Saving in your 40s is a great time to be working towards building your retirement assets, according to Chris Smith, founder of Chris Smith Investments. Discipline and consistency, coupled with a targeted plan is a wonderful way to get to where you need to be.

For those in their 20s or 30s

“It is never too early to begin saving for the future,” Smith says. “Investing regularly through every market cycle is a terrific way to build wealth. The sooner you start, the less you need to save for down the road and the more likely that you will have the funds needed for retirement income.”

“Pay yourself first,” says Bud Heintz, a financial planner with Heintz Wealth Management. “Put at least 10 percent of your income away in retirement accounts. Start with a 401(k), then Roth IRA, then traditional IRA if eligible. Start your investing by buying many stocks to stay diversified. Using an index fund is a good way to start. They will provide the best returns over the long run, which should be your time horizon.”

Best bets

While Sampson stresses the importance of planning your financial future, there are still many risks associated with retirement and investing.

“Some of these risks include taxes, market volatility, inflation, interest rates, and healthcare,” he says. “There seems to be too many to count. The biggest risk is starting too late or to never start working toward your retirement goals at all. My best advice is to start planning as soon as possible and review your plan at least twice a year.”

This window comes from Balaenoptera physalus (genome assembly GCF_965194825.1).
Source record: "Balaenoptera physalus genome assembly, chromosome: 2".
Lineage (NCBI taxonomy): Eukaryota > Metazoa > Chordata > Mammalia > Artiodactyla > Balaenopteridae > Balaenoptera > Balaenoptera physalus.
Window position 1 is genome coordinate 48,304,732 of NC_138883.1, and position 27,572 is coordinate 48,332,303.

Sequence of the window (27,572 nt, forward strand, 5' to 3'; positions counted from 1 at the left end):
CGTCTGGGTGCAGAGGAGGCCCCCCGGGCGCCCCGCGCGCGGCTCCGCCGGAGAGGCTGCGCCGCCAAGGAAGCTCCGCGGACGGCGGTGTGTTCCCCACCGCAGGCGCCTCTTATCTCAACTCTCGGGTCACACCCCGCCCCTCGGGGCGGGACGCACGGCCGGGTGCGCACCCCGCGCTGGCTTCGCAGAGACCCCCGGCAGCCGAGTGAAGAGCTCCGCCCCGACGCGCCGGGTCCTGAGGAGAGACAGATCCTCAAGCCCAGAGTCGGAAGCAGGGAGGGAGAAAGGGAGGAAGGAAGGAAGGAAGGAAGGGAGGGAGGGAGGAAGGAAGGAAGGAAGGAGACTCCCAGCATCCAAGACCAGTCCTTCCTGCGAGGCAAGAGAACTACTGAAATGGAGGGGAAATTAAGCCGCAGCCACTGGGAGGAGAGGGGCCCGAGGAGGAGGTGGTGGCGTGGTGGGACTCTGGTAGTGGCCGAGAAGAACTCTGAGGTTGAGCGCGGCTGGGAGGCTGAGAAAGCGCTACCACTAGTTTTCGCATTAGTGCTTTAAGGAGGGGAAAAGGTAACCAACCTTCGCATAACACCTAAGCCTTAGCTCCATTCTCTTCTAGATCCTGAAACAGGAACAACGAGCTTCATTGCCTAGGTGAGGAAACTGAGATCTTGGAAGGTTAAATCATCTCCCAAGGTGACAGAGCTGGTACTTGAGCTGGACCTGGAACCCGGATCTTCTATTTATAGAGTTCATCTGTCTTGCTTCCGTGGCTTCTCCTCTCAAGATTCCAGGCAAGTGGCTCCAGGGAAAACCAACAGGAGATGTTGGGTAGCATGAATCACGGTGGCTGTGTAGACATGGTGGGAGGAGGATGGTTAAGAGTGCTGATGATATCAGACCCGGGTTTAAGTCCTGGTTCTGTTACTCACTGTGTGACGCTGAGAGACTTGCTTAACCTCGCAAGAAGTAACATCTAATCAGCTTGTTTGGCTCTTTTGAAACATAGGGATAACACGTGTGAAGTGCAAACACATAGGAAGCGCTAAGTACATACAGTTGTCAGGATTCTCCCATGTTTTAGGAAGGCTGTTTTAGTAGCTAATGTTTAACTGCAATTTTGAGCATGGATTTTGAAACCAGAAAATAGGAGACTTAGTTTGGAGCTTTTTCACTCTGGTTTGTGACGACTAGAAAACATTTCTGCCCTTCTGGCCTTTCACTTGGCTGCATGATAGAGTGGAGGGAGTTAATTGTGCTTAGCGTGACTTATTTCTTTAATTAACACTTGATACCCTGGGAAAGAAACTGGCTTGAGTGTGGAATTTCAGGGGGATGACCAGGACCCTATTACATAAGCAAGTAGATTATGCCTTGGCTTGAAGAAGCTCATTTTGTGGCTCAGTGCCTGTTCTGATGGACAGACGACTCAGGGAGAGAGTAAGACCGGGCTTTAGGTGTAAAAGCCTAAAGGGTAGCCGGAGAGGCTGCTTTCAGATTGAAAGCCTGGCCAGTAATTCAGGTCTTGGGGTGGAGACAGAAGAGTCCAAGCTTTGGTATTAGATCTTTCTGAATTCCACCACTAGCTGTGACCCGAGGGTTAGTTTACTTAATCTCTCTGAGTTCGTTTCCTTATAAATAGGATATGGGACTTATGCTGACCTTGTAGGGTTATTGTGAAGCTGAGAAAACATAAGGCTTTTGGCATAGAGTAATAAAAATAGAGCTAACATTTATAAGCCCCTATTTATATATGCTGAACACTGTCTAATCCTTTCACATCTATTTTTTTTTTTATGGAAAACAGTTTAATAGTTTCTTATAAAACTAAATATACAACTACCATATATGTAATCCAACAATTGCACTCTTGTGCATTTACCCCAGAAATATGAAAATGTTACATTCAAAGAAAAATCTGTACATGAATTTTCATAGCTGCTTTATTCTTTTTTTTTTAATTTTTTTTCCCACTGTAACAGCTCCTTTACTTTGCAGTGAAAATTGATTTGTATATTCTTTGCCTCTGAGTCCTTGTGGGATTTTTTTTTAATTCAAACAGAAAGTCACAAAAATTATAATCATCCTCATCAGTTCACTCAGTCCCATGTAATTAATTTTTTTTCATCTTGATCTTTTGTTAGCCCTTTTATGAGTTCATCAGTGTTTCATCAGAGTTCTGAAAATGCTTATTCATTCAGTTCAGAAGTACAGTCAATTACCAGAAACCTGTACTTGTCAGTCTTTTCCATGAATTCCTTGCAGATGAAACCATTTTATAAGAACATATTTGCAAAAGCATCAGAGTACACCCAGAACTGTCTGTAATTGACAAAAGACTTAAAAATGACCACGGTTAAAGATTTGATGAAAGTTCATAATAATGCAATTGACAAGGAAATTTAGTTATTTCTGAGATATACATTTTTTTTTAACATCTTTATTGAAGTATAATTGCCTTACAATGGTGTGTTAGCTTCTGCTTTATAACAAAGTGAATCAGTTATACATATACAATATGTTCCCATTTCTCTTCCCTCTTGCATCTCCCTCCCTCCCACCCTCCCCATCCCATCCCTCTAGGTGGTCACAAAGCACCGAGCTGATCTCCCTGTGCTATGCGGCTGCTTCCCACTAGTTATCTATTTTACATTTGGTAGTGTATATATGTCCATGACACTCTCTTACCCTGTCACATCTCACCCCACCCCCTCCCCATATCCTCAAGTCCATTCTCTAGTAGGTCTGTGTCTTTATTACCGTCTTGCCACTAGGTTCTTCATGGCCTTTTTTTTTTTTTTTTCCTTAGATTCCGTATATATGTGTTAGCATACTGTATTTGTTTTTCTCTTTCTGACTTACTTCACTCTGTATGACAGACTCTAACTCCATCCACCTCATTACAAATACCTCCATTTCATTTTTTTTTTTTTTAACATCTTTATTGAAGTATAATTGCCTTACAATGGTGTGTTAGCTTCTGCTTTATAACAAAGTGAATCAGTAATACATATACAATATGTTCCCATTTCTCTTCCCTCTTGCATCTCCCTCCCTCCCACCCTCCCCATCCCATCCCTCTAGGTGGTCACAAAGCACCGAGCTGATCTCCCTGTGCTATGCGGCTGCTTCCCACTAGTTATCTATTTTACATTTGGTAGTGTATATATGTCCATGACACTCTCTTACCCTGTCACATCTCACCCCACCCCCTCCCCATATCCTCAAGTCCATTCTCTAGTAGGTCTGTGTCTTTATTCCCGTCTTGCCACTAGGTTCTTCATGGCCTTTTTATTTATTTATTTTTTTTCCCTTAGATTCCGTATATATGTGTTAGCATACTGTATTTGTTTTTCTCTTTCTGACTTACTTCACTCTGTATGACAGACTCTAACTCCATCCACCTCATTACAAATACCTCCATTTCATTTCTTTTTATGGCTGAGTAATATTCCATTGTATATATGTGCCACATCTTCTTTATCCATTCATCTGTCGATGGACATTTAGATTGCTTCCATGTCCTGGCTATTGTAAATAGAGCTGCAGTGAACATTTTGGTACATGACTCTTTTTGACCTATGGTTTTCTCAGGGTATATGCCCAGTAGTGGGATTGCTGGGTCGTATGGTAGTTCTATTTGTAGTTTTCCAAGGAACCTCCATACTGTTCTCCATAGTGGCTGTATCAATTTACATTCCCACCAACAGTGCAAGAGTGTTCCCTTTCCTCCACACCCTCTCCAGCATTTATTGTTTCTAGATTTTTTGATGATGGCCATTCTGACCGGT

And its not a coincidence that Benjamin Franklin wrote, “in this world nothing can be said to be certain, except death and taxes.” You notice, he didn’t mention anything about investments or retirement accounts.

“We are all well aware of life’s uncertainties, and we know that we can’t predict the future,” Campbell says. “So, control what you can and prepare for what you can’t. Start saving now. Max out your company’s 401(k) plan. Contribute to IRAs and health savings accounts. Don’t go in for financial fads, but rather maintain diversified portfolios that can withstand a variety of market conditions. At any age it’s wise to seek help from a reputable financial professional to help you plan for today and into the future. That’s the best way to reduce anxiety and make sure that you are on the right track toward a comfortable retirement.”